That charger can still be wireless, too, is a big plus: Samsung has maintained its ability to charge the Galaxy S7 series using either Qi or PMA standards (which will continue to be the case until the industry decides on a single standard). With the Quick Charge 2.0-compatible wired charger, the S7 edge’s 3,600mAh battery cell charges in 100 minutes; with a Fast Wireless Charger, which is available from Samsung for around $80 CAD, the phone charges in 155 minutes, or just over two and a half hours.

Combined with the improved battery life, the S7 edge finally feels like a well-rounded device, and fixes the most glaring issue from its predecessor, which wallowed in charging anxiety due to its 2,600mAh cell.


Part of the battery life improvements are thanks to Android 6.0 Marshmallow, which, despite looking nearly identical to Lollipop on the Galaxy S6 edge, contains Google’s Doze feature, which cuts down on standby battery usage. In short, leaving your phone alone for a while intelligently shuts down background processes whenever possible, extending uptime considerably. That, and Google Now On Tap, which has yet to prove itself particularly useful, stand atop a wealth of subtle improvements that Google added to Android M last year — though many devices are only now shipping with Marshmallow.

TouchWiz is fine. Samsung’s version of Android still has certain idiosyncrasies, but it’s not the dumpster fire it once was. Instead, it’s well-rounded and approachable to new users, which is considerably more than what could be said about it just a few years ago.


Canadian Particulars

We’ve already written extensive reviews for the Galaxy S7 and Galaxy S7 edge, so what (I assume) you’re really interested in is what the Canadian version is like.

The main difference between the Canadian and U.S. models is that the former sports an Exynos 8890 SoC as opposed to Qualcomm’s Snapdragon 820. All but the most fastidious specification hounds will likely care little about the differences, but there are a couple. First, the Snapdragon’s two high-performance Kryo cores perform slightly better than the Exynos’s four custom M1 cores on tasks, such as web browsing, that only use a handful of cores.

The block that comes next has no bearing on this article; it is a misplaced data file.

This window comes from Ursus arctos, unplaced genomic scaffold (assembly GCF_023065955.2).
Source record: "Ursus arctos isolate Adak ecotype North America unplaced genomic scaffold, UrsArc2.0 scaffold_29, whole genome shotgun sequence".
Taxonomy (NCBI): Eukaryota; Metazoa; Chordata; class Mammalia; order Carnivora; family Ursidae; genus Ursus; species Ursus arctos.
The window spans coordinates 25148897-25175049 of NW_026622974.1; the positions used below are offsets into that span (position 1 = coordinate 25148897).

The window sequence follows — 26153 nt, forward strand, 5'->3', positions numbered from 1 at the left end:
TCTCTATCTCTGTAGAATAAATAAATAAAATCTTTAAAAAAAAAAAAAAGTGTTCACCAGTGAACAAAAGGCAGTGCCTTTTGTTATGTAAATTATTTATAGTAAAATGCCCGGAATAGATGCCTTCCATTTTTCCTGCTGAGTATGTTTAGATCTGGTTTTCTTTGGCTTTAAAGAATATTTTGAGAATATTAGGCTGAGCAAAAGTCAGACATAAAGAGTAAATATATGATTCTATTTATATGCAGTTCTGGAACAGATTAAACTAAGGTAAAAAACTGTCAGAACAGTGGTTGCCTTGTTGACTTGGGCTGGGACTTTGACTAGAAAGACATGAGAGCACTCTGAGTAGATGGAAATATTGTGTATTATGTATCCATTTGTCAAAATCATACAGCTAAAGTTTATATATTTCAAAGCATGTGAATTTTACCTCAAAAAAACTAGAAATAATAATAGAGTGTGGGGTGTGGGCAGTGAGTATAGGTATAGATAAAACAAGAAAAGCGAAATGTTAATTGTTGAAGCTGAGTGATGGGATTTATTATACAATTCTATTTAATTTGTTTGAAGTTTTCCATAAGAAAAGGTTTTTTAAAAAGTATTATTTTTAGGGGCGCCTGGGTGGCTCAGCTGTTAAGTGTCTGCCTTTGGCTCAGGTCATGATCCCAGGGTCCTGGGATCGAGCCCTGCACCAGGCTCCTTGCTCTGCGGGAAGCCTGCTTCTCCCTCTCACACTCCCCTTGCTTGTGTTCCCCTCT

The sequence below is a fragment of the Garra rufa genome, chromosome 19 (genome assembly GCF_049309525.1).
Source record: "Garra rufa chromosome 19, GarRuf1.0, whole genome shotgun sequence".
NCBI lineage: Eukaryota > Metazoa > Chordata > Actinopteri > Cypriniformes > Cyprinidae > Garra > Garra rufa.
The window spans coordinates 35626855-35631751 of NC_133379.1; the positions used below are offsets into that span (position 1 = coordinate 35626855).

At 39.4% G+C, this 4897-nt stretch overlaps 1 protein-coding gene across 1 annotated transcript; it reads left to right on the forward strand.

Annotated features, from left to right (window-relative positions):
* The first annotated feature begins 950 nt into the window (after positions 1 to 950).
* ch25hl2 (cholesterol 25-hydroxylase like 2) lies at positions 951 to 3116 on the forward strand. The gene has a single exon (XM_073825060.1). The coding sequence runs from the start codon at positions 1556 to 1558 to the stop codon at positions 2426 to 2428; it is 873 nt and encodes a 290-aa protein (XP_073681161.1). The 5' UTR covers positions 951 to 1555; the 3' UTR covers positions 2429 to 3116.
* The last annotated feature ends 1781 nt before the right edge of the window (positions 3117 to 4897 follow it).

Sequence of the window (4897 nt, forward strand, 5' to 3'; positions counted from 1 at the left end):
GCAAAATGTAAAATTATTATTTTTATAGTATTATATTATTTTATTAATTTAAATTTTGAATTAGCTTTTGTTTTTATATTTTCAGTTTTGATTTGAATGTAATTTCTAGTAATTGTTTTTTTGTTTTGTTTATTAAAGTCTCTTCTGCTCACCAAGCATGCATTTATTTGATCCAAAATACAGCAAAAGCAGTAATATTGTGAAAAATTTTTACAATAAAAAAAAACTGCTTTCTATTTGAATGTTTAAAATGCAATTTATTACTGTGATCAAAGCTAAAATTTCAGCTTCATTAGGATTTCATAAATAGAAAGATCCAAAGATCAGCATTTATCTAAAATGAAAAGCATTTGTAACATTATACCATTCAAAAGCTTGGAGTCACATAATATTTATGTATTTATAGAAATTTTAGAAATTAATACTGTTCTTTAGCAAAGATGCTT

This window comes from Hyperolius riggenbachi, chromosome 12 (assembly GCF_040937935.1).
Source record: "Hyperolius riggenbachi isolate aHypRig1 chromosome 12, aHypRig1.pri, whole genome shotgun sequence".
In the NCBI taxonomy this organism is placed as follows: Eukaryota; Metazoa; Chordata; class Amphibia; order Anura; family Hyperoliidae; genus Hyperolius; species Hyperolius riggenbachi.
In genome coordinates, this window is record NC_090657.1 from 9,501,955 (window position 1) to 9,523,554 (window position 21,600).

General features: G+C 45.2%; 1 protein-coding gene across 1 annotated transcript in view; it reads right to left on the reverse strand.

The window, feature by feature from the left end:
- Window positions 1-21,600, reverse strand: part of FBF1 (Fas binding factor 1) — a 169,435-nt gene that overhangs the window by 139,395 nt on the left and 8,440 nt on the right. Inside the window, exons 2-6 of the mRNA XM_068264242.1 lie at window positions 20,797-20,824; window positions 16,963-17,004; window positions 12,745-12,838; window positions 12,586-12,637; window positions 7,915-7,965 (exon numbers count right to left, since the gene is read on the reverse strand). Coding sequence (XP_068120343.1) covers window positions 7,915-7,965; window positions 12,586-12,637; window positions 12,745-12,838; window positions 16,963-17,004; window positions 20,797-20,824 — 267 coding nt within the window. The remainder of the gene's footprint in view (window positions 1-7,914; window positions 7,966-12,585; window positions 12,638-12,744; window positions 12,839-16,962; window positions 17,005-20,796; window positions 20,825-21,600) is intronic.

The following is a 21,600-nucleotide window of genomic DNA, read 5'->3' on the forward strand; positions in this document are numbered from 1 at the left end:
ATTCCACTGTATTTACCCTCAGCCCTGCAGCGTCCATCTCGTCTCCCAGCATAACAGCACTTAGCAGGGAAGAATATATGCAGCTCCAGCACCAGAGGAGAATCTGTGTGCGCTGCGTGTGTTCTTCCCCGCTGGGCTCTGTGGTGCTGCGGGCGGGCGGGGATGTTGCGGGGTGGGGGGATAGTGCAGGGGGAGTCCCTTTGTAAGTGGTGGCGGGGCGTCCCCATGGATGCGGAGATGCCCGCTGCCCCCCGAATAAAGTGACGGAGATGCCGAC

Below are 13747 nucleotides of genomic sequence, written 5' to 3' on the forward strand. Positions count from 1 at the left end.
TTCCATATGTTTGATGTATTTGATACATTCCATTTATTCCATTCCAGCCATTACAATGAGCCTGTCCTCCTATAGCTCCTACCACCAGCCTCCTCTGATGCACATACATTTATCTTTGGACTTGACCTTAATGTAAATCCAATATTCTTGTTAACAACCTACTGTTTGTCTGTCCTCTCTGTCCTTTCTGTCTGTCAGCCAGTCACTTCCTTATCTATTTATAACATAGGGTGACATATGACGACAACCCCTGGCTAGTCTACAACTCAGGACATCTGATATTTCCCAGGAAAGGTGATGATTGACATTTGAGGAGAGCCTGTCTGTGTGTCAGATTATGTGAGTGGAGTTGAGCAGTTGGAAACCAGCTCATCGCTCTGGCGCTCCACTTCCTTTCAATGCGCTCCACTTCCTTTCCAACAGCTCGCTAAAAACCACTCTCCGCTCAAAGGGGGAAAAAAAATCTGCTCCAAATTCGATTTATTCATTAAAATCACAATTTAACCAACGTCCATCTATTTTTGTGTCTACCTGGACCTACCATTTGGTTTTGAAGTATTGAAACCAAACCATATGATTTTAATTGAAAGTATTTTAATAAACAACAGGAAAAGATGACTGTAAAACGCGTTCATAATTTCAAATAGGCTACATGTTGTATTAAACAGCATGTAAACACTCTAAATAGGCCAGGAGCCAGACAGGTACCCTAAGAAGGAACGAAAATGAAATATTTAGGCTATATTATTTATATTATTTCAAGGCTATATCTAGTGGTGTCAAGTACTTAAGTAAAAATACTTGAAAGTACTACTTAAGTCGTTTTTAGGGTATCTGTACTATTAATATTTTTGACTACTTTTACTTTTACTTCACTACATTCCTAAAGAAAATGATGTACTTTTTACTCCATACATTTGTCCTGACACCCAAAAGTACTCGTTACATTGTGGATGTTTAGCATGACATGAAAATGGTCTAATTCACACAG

On the flip side, because the Exynos chip is clocked higher, and has more cores in total (eight to the Snapdragon’s four), it tends to outperform in games and other CPU-intensive activities. These minor differences won’t be apparent in real-world use, but you can bet the benchmarkers out there will make something of the differences.


Canadians also can look forward to a nice bump in terms of network performance from the Galaxy S7 edge. Supporting theoretical speeds of 450 megabits per second, the takeaway here is that the S7 edge is highly optimized for tri-carrier aggregation, which is currently in use by Bell and Telus. This usually shows itself in a combination of Band 2, Band 4 and Band 17, with an end result in the range of 100 to 120 megabits per second down and 15 to 35 megabits up.


Canada is a launch country — along with India, Spain, Portugal, Russia, Brazil, Mexico, and United Arab Emirates — for Samsung Members (also known as Galaxy Care), a service that connects GS7 owners directly with customer care representatives. The goal is to make it easier for device owners to diagnose and fix issues, either software or hardware, through a direct support channel and diagnostic tools.